Norilsk Nickel, which has time and again made its hometown one of the most polluted places on earth, has announced plans to slash dirty emissions – and finally has released a sketch of measures it will undertake to carry that out.
Norway would benefit too. An investment plan the industrial giant released in London late last month also presages a 50 percent cut in emissions wafting over Norway’s border from one of its smelting works in the Kola Peninsula industrial town of Nikel over the next several years.
That smelter is part of the Kola Mining and Metallurgy Company, a subsidiary of Norilsk Nickel, which has been a near constant source of pollution and worry for northern Norway and other Scandinavian countries.
Since the fall of the Soviet Union, Oslo has struggled with Moscow over harrowing emissions of sulfur dioxide polluting both sides of the Arctic border, but it was not until the release of the Norilsk Nickel investment plan that the company has offered any concrete measures for curtailing them.
Vladimir Potanin, Norilsk Nickel’s billionaire CEO, told the audience in London that the new measures are aimed at making his historically polluting industry into example of green environmental responsibility.
It isn’t the first time he has made such a promise. Almost exactly a year ago, Potanin emerged in public to say he planned to invest $14 billion for environmental upgrades over the next seven years.
Since then, his lieutenants have been repeating the same figure while offering little in the way of how specifically that money would be spent. But they have said the efforts were meant to dovetail with Russia’s Year of Ecology, which is rapidly drawing to an end with mixed results.
Still, Potanin’s decision is primarily market driven, which rescue’s Norilsk Nickel’s declarations in London from being an empty promise. As the world’s largest nickel and palladium miner, Potanin has his eye on the electric car market and its dependence on lithium batteries, which contain nickel.
In June, Norilsk Nickel announced a partnership with Germany’s battery maker BASF. But the many prime electric carmakers – Tesla and Volvo among them – have long said they won’t buy materials for their green cars from companies that are trashing the environment.
For most of its life, Norilsk Nickel has fit that description, but with the new investment plan, it hopes to change that.
In Norway, the company’s new green guilt is welcome. One of the commitments that followed Potanin’s announcement of last year has been a promise to reduce sulfur dioxide emissions coming from the Kola Mining and Metallurgy Company by 90 percent before 2023.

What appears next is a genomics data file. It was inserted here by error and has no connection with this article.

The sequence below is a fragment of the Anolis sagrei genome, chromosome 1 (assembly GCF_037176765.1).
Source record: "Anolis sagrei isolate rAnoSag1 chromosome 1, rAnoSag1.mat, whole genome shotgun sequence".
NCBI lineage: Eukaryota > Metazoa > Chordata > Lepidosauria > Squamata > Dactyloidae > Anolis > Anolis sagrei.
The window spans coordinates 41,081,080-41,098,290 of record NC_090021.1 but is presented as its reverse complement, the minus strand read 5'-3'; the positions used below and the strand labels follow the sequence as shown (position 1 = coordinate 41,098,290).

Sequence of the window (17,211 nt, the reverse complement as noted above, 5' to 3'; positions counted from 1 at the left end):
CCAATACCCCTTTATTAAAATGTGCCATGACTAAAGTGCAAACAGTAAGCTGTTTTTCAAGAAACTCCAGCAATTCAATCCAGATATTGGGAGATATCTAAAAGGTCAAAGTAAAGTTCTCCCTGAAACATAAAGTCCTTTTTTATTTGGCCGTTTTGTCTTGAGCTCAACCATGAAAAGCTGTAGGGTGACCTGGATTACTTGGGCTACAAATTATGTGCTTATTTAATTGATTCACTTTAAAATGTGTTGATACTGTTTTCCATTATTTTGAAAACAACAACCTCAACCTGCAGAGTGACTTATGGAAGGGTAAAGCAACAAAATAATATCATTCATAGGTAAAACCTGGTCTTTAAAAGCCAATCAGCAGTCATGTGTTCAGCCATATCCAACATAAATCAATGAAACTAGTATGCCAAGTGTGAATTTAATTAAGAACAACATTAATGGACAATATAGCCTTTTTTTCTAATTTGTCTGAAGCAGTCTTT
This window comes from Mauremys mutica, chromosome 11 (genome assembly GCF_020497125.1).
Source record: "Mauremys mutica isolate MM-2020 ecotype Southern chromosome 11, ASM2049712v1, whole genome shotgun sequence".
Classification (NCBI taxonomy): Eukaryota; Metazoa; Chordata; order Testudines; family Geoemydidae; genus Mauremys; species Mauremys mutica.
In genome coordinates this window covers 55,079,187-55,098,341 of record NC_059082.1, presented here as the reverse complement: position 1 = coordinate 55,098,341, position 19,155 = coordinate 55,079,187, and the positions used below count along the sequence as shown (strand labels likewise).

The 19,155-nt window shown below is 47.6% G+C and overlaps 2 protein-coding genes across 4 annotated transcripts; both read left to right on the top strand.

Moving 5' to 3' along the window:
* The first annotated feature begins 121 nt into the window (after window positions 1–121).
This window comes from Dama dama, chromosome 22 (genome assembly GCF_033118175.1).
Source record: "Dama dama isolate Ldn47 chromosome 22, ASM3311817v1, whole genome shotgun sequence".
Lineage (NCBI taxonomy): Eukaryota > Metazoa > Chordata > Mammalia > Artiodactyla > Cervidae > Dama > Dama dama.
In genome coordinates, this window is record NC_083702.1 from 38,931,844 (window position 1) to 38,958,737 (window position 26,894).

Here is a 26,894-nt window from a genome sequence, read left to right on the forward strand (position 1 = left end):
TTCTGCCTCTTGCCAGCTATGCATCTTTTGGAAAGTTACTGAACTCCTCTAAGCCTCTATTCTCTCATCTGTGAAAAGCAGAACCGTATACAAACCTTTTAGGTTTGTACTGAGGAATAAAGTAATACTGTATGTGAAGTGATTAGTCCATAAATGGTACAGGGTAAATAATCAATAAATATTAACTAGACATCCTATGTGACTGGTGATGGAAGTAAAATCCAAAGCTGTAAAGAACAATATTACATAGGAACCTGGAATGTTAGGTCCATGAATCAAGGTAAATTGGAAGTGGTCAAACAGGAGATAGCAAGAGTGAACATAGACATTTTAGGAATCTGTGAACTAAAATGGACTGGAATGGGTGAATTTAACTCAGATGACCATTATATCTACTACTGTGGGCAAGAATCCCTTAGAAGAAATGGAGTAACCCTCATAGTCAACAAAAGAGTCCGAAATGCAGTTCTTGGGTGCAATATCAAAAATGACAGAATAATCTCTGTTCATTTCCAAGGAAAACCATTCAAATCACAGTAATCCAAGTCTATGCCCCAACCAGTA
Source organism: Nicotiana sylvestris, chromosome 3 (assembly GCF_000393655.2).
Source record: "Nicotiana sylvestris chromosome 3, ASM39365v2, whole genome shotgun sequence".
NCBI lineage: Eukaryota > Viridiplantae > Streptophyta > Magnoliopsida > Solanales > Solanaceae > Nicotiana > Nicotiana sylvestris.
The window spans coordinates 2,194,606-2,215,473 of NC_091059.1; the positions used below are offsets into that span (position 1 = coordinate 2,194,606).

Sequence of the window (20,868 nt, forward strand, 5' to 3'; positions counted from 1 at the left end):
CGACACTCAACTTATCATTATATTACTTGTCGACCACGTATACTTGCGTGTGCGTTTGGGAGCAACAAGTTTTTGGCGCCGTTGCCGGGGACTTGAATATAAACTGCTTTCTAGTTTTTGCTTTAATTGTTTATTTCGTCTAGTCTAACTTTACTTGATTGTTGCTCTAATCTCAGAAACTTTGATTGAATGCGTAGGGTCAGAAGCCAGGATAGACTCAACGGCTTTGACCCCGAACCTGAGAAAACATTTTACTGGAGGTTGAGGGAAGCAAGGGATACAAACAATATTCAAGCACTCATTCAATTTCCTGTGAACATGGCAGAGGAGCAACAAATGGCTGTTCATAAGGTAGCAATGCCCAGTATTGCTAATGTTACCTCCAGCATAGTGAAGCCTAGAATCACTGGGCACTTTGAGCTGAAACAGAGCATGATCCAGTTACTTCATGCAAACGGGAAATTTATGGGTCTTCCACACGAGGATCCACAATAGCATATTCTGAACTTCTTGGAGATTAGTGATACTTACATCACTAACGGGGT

The investment plan laid out in London would do much – but not everything – to make good on that commitment by shutting down two of the town of Nikel’s three nickel smelting furnaces by 2019.
According to the plan, smelting in Nikel will now concentrate on producing a higher-grade nickel matte, which is what comes of the smelting process, rather than pushing out lower but larger quantities of so-called bulk matte.
The high-grade matte will then be shipped to finishing plants at another of the Kola Mining and Metallurgy Company’s industrial towns, Monchegorsk. Low-grade matte, by turns, will be sent directly to world markets.
The company predicts that these changes taken together will reduce overall volume of nickel smelted in Nikel, and thus the sulfur dioxide emissions.
But still, this is only a small piece of a much larger picture leaving environmentalists on both sides of the border guessing at what other measures the company has in mind to meet its goal of slashing 90 percent of the emissions coming from the Kola Peninsula facilities.
Potanin has mulled publicly that he might consider shutting down smelting in Nikel altogether, which would certainly bring the company within striking distance of its promise.
But that also projects a bleak outlook for workers in Nikel, the overwhelming majority of who have for generations worked at the smelters.
The hope now is that Norilsk Nickel will at some point in the new year issue a series of annual projected goals for its sulfur dioxide emissions leading up to 2023 so that environmentalists who follow its progress beyond the Year of Ecology have something to measure.
Until then, the London investment plan offers a good first attempt at this. Hopefully the company is only just getting started at showing the public its plans.